Defense Testimony (Acts 21:37-22:30)
Opportunity to Speak: Favor (21:37-40)
As the soldiers prepared to take Paul to the barracks, the plan was interrupted by Paul himself asking to speak to the crowd, who were the very ones demanding his death. Paul is willing to speak to the hostile crowd because he knows that while in one sense he is on trial, ultimately it is Christianity and the church that are on trial—on trial for being anti-Jewish. Paul very wisely does not make a point by point defense of his actions, but rather uses the chance to testify about God’s work in his life, showing to them how God Himself had commanded him to do the very things he was being arrested for: preaching the gospel and obeying Christ.
Defense Testimony (22:1-21)
Paul first identifies with his hearers by calling attention to his own Jewishness (vv 1-5). He spoke in their language and focused on the common ground that they held as Jews. He established a respectable Jewish background and civil status and verified that he was not the type to cause a riot in the temple. His goal was to avoid any unnecessary offense, and he spoke warmly and respectfully to the crowd, calling them “brothers and fathers.” Paul took his cues from Christ, who said, “God did not send the Son into the world to judge the world, but that the world might be saved through Him” (John 3:17). Anyone can rail on others, but true evangelism is reaching on in love.
After sharing his own Jewish background, now that he had gained their attention, he aimed for their hearts by showing how God had arrested him, even in the midst of Paul’s attempts to arrest Christians (vv 6-16). Wisely, Paul points out that Ananias—the man that was sent to him to open his eyes and the man that confirmed to Paul that Jesus is the Messiah—was a devout Jew that was spoken highly of by all Jews. The further confirmation that this man really was speaking from God is that Paul received his sight back. Ananias told Paul that he would be a witness of Jesus Christ to all men. This is the reason for Paul’s trial. He isn’t being arrested because he had supposedly defiled the temple or attacked Judaism, but because he was a witness of Jesus of Nazareth.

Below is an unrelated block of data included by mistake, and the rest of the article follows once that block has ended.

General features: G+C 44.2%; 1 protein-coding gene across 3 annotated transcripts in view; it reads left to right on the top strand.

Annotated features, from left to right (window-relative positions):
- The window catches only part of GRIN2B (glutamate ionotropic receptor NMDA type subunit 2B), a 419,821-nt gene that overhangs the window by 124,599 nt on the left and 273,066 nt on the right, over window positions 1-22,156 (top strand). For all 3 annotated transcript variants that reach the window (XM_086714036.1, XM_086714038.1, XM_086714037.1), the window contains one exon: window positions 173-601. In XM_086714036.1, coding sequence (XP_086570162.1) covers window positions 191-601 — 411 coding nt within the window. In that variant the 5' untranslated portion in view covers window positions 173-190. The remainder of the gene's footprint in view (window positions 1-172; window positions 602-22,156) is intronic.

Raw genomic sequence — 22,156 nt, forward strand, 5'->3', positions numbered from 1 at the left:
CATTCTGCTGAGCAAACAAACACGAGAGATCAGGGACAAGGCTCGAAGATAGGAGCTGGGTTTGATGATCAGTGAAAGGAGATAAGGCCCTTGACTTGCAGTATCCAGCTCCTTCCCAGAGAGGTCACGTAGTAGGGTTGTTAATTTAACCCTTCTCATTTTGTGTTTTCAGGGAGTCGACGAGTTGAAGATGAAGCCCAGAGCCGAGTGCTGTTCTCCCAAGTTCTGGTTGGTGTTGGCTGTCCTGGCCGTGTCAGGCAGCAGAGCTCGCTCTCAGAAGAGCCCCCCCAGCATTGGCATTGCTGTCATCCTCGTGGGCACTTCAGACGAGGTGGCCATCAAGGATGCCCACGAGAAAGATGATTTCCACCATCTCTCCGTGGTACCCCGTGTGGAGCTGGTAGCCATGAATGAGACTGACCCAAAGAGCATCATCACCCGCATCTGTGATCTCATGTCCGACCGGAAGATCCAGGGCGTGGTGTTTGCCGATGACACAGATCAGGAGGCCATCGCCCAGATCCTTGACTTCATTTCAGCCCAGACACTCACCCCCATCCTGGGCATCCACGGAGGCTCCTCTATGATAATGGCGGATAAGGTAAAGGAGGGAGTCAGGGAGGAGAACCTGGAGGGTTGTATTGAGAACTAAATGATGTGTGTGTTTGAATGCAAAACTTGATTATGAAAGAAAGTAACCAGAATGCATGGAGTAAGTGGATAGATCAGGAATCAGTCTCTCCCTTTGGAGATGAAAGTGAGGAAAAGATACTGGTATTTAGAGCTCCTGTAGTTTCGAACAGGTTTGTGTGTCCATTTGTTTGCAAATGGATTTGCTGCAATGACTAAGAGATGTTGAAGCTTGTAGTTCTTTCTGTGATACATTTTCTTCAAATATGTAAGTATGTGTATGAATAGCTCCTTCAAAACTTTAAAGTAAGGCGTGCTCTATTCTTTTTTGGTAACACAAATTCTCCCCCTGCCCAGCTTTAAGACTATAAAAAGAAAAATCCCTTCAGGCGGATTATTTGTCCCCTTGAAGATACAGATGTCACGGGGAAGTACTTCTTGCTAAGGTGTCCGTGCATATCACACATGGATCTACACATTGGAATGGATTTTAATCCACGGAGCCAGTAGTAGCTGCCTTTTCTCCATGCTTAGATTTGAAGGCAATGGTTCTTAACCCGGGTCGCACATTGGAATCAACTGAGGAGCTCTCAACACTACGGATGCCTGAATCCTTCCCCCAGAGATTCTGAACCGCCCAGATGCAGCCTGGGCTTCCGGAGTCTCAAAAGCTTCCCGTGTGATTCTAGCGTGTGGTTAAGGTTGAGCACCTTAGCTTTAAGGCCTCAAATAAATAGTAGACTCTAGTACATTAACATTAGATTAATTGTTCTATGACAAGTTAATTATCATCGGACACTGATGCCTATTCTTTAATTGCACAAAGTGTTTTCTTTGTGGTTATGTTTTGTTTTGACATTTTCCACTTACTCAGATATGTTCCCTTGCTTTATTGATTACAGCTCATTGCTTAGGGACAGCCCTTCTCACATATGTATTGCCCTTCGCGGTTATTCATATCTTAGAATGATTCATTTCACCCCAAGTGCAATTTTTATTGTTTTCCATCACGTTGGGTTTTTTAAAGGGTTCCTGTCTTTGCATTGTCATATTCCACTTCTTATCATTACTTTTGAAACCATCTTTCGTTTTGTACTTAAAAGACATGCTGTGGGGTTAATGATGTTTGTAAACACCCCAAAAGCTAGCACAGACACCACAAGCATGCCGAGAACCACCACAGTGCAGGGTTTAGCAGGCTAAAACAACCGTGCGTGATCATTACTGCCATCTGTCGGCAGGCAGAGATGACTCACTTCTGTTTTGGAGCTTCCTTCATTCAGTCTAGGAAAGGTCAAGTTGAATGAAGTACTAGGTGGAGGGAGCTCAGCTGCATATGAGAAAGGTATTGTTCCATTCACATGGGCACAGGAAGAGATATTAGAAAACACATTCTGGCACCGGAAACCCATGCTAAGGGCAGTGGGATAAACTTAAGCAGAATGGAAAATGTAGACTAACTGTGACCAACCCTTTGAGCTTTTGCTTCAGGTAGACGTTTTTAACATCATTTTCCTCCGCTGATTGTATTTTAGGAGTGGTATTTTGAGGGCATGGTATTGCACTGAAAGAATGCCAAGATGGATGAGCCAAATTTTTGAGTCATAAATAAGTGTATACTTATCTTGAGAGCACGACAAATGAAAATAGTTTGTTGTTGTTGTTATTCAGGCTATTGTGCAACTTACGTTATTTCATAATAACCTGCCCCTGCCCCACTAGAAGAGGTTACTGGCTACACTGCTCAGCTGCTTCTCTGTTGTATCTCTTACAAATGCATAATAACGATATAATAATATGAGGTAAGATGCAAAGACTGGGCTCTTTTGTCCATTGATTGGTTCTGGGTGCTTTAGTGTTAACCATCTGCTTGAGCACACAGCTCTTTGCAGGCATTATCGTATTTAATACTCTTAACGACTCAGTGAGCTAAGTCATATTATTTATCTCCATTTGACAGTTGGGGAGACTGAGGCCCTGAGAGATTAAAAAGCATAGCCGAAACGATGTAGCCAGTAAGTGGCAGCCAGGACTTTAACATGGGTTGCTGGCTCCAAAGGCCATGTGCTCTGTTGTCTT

God reveals to Paul that he should leave Jerusalem, his home town, because they will not accept the testimony about Jesus (vv 17-21). Instead, Paul was to go to the gentiles in order to offer the same salvation to them. The word “gentiles” was enough to enrage the crowd. While they might be able to tolerate the proselytizing of gentiles for the sake of making them Jews, the idea of evangelizing Gentiles so that they might become Christians was an abomination to them. Paul rightly understood that true Judaism culminates in Christ. Therefore, Jews and Gentiles are the same—sinners that must come to God through Jesus Christ! Paul’s ultimate defense is his own testimony, that as a pious Jew, his calling is to serve Christ.
After being taken away again by the soldiers, Paul is sent to be examined by scourging (vv 22-30). When Paul makes known that he is a Roman citizen, they let go of him out of fear. Paul was certainly no coward for avoiding suffering by mentioning the fact that he was a Roman citizen. Instead, he was wise for avoiding unnecessary suffering in this particular instance. Paul uses his privileges as a Roman citizen to get to the heart of the empire, extending his gospel ministry even to Emperor Nero himself.
- What privileges has God given you? What unique situations has he placed you in? How can those privileges and situations be used for the gospel?
- When difficulties arise or attacks are made, do you tend to take them personally and respond harshly? Or are you able to recognize that the offense is ultimately against Christ, and respond with love and humility?
- Are you more concerned to defend your own reputation, or the truth of the gospel?